Almost 10 years ago, I sat on the ground in a community garden and watched a man dig deep holes in barren earth.
At first I thought he was looking for things long buried, but as I watched, I noticed that he was painstakingly removing every rock, weed, and bit of trash from the soil he pulled up, neatly piling them in the walkway between the plots. He dug deep- about 4 feet down, with soil removed, cleaned, sifted, and turned back into the land in each section. My thought at the time was that he must be renting the plot for a long time, if he was going to spend an entire growing season just to prep the soil.
As I read more about gardening that year, I learned that the best garden soil, the stuff rich enough to grow a good garden in, is really only the top 1-2 feet, and I was sad. In this man’s attempt to prepare the soil so thoroughly, he was actually degrading it, turning poorer deep soil to the top and burying the hummus-rich soil at the bottom.
By the time I finished harvesting my plot at the end of the season, he was still sorting.
This recollection comes back to me far more frequently than I would have ever expected, usually as a cautionary tale as I am prepping the rototiller and turning my own garden soil each year. I did not expect it to come back so poignantly today, however.
I have spent the last month or so digging my own hole; a dark, deep, and dank circle of depression that feels more oppressive and dire the further I dig for answers. I compared it to the Mines of Moria this morning: “The dwarves delved too greedily and too deep. You know what they awoke in the darkness of Khazad-dum… shadow and flame.” Afraid that I have finally dug so deep into my own inadequacies that I have unleashed something I cannot defeat and cannot undo.
Today, these feelings collided spectacularly with some unrelated bad news and sent me home, shaking, crying, and asking “how do I make being ME so goddamn hard?”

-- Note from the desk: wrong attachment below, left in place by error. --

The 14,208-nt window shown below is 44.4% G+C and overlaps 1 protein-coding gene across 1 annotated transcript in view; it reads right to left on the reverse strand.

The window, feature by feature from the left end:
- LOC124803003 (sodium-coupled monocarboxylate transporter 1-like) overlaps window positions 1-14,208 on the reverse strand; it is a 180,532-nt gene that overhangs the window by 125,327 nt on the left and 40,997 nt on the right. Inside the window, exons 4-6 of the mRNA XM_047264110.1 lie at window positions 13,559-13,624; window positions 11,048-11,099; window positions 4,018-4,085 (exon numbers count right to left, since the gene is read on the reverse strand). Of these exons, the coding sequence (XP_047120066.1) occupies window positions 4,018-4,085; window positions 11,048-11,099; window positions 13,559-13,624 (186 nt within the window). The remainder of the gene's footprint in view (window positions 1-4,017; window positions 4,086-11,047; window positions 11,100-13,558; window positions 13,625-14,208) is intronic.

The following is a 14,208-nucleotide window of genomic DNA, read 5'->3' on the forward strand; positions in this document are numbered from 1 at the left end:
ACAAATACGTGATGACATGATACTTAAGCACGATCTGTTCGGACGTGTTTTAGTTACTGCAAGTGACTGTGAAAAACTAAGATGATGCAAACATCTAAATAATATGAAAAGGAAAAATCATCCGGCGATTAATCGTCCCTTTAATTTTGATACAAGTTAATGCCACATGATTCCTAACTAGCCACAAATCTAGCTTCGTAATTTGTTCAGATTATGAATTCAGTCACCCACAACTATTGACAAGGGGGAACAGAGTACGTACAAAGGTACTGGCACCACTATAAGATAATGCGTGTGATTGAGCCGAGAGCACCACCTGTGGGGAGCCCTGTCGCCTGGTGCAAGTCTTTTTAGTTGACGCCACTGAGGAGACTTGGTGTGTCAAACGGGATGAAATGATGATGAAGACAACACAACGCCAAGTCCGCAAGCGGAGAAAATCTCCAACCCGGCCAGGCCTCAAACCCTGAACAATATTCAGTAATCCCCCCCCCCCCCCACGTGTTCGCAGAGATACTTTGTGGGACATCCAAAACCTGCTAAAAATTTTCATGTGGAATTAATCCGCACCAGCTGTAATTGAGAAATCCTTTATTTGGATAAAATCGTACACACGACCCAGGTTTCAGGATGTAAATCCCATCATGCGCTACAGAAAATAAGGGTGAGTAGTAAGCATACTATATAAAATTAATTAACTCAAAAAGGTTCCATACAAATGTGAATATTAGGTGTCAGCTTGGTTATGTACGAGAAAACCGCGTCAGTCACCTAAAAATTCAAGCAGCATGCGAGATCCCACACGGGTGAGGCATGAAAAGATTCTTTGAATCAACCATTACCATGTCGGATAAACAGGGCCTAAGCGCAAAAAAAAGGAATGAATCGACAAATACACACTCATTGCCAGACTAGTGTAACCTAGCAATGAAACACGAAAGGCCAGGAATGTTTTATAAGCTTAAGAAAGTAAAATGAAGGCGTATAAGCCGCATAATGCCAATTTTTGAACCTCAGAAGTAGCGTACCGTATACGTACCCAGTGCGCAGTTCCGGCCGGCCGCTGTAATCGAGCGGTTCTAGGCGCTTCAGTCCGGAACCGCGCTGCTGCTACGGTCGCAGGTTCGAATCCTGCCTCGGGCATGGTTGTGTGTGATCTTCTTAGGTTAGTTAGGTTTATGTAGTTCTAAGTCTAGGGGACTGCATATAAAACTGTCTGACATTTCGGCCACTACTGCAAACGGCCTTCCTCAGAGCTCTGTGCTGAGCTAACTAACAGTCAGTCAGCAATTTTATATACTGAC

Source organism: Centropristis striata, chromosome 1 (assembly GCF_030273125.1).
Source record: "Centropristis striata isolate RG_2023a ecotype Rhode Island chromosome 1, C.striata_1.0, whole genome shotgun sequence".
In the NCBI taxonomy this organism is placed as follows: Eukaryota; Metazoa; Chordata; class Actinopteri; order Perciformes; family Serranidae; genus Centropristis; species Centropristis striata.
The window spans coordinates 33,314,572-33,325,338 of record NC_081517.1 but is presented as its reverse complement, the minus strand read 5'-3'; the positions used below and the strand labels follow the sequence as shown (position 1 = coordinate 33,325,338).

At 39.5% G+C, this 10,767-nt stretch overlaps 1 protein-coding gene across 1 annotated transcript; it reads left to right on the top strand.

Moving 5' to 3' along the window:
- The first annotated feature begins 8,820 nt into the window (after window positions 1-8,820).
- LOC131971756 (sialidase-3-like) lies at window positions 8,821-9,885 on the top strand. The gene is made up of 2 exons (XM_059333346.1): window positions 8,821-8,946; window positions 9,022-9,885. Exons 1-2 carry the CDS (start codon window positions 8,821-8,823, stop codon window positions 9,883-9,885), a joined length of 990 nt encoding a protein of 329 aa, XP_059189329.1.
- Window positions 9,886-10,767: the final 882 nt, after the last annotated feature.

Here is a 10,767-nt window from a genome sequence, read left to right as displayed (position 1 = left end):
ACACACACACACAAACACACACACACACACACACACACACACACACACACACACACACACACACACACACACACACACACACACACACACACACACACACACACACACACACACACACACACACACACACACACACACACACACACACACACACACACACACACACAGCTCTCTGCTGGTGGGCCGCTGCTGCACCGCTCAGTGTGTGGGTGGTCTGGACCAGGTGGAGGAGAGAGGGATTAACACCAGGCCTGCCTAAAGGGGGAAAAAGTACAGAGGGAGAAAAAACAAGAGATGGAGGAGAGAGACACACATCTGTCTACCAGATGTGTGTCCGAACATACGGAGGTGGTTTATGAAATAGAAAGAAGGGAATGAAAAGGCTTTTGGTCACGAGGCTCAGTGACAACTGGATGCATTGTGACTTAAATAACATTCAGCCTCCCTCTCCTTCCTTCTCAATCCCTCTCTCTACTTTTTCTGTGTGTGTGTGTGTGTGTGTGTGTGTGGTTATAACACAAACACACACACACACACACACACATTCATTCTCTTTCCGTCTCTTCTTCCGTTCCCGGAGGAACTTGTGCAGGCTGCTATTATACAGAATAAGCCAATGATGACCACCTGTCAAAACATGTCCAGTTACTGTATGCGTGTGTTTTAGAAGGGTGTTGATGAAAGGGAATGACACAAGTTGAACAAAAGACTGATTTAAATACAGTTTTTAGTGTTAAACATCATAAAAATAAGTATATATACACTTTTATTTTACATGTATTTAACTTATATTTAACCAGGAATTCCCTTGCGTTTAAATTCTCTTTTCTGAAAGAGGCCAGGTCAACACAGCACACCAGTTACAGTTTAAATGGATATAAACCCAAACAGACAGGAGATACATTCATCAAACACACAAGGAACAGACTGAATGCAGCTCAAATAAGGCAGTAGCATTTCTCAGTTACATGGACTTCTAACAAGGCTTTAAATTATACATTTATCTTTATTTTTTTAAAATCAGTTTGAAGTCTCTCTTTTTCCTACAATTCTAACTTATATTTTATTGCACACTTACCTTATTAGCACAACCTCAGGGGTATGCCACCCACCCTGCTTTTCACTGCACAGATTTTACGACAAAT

Then I thought of the man in the community garden. A man so trained on an unachievable ideal that he lost an entire season of bounty. Of breathing life. Of serendipity. Of the beautiful and messy ecosystem that can magically turn the earth green and extend it skyward.
I realized quite painfully that I too have been just digging out rocks, desperately trying to create an internal soil so perfect it could possibly be worthy of the blessings already growing on the edges of my emotional deconstruction zone. I have been so focused on a childish understanding of “perfect” soil that I am missing out on exactly the kind of bounty I ultimately seek. Worse yet, I am degrading my own soil– and that where my blessings voluntarily grow already– in the process.
I always wonder what happened to my rock gardener the next season- while the rocks wouldn’t grow back, did the bounty of Oregon rain cover that “perfect” soil with volunteers, debris, and other hummus building blocks? Did he start again, spending another season on hands and knees, extracting every bit of unauthorized plant matter before the rains returned? Did he move his work somewhere more desolate? Did he curse the forces of nature and time for not showing more respect? Did he just resign and settle back in to the new season’s work? Worst of all, did the land not grow anything at all, barren of all the things that transform sand into living earth?
Maybe he just said “fuck it” and planted some seeds. It wouldn’t be “perfect,” but it would be a hell of a lot more soul satisfying than a rock garden.
Time to stop digging.